Something that Yanis Varoufakis proposed in a speech I previously shared on a Video Weekend got stuck in my mind, making me want to dedicate an entire article to it. An article I have announced and promised a view times. Today, I finally fulfill that promise to me and you.
Besides explaining the mechanisms of democracy’s decline, in his speech, Varoufakis also proposed an amazingly fair economic system, one that would end the division between an owner class (from which arise the robber billionaires who ruin this world for the rest of us) and a working class. In this model, we would all become owners. If you want to skip to this part of Varoufakis’ recorded speech, it stretches from 10:00–11:49 minutes:
(Note: if the video linked above gets deleted, you may search the Internet for the title: “Capitalism will eat democracy – unless we speak up | Yanis Varoufakis”)
Varoufakis lays out an ingenious alternative to – or variant of – capitalism, a kind of fairly shared capitalism or universal ownership society, a fairly shared assets society — a Star-Trek-like utopia instead of the Matrix-like dystopia where we are currently headed. It is an intriguing economic system where there is no more disparity between wage-based and asset-based income, a system where we all become asset holders and will no longer be ordered around by a few ownership lords who condemn us to live out our lives as their oppressed serfs and puppets. Continue reading “What if We Were Paid for Work in Assets rather than Ephemeral Wages?”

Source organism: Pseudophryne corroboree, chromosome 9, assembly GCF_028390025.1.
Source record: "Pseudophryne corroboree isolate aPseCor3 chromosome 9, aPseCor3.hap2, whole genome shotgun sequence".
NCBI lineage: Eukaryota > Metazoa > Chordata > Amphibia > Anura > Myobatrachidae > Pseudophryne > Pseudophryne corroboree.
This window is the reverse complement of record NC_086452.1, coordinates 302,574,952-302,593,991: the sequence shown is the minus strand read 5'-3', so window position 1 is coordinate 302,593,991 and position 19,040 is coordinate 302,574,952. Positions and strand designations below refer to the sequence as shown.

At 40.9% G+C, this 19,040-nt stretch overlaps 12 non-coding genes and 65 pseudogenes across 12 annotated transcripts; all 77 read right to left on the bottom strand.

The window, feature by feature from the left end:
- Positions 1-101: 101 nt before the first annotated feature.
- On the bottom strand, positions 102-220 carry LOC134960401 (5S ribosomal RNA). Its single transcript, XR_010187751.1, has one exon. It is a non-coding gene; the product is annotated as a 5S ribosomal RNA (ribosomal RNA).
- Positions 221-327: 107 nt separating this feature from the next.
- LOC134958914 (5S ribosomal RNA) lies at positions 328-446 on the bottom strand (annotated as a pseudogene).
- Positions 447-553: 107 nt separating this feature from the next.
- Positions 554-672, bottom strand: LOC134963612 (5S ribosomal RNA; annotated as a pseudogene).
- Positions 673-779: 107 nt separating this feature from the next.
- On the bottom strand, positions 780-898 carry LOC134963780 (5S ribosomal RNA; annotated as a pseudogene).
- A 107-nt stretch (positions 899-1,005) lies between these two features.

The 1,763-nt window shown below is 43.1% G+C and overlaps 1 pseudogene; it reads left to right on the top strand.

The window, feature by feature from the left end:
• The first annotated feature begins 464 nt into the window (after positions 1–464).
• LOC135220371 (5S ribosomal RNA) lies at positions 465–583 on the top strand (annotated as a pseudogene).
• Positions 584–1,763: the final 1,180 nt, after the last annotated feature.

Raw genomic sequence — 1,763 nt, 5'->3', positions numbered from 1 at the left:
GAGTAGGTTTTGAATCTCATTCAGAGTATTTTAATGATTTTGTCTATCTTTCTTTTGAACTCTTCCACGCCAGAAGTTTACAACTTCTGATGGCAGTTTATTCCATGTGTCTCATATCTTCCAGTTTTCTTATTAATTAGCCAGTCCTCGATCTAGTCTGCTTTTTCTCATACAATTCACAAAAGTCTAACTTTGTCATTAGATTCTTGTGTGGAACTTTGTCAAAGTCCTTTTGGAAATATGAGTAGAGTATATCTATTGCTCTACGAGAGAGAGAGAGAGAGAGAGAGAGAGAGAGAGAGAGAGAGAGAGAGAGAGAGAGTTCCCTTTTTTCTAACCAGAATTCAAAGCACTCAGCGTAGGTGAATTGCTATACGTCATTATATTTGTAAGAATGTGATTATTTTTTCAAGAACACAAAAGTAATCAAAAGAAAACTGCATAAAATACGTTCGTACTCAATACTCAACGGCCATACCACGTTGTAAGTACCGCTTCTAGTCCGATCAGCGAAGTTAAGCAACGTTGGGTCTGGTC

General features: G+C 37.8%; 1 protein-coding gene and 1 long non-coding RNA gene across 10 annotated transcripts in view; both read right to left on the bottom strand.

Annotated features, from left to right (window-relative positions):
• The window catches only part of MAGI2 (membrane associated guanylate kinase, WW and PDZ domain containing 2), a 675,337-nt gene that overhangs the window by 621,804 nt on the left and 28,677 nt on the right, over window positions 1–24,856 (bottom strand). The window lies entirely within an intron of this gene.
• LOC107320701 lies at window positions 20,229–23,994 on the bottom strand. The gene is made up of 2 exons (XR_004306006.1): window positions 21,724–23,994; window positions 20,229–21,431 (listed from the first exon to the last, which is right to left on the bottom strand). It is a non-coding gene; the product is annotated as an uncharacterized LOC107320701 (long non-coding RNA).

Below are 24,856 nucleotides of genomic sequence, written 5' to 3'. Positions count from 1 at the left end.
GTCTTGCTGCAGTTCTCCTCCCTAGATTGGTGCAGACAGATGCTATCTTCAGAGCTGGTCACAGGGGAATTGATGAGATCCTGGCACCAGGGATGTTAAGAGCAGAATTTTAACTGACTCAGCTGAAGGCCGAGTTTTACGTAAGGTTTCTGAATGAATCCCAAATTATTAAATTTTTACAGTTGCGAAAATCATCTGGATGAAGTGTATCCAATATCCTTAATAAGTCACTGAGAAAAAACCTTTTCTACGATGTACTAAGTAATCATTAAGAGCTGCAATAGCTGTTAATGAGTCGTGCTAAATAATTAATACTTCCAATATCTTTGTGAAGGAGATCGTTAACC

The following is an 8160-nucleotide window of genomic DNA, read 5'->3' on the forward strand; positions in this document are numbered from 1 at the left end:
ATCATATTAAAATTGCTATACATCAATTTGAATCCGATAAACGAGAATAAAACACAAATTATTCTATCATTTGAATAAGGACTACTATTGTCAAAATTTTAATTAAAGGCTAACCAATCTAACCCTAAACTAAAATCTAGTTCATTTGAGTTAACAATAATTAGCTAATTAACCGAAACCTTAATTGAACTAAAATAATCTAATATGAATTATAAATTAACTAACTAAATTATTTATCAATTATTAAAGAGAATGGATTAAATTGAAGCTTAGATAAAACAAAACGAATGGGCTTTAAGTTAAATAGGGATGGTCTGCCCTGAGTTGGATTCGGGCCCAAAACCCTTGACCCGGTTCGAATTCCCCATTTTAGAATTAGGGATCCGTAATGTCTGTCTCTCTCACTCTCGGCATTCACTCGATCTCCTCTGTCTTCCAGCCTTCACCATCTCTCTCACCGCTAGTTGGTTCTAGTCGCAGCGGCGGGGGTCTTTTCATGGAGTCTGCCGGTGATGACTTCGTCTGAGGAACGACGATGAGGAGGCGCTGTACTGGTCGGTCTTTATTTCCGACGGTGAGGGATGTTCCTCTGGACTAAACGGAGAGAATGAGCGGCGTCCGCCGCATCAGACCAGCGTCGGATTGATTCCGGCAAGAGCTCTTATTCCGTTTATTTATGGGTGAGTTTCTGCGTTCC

Out of a rather winding and over-philosophizing public talk, I have extracted an answer of why we don’t already have that wonderful world of prosperity and leisure for everyone promised to us a generation or two ago and made possible by our technology. (By over-philosophizing I mean that David Graeber looses track of who the decision-makers are, which is as bad as not following the money.)
It is clear that we could build this great society right now and could have been well underway 40 to50 years ago. I grew up at a time when everybody I knew believed that we were on the verge of it, but it didn’t happen. The world has actually gone in the opposite direction, gone down the drain, gone to the dogs, slid towards a precipice throughout my entire adult life. What a horror this has been to watch!
Furthermore, I did realize years ago that the ancient Greeks could have created the modern industrial age some two millennia before our time (they were experimenting with steam engines and robots back then). They didn’t because the decision-makers had slaves. So what would they have needed robots for, other than mere toys? Their robots and steam engines therefore were just toys, not labor-saving machines; and so it never became a serious development. So, had it not been for ancient slavery, the industrial revolution could have happened 2000 years ago. It’s stunning to try to imagine where we would be by today.
In his winding talk, David Graeber eventually gets around to state that the same thing happened back in the sixties and seventies when we seemed on the verge of creating Paradise on Earth. Continue reading “Why we Don’t Have the Promised Utopia Today”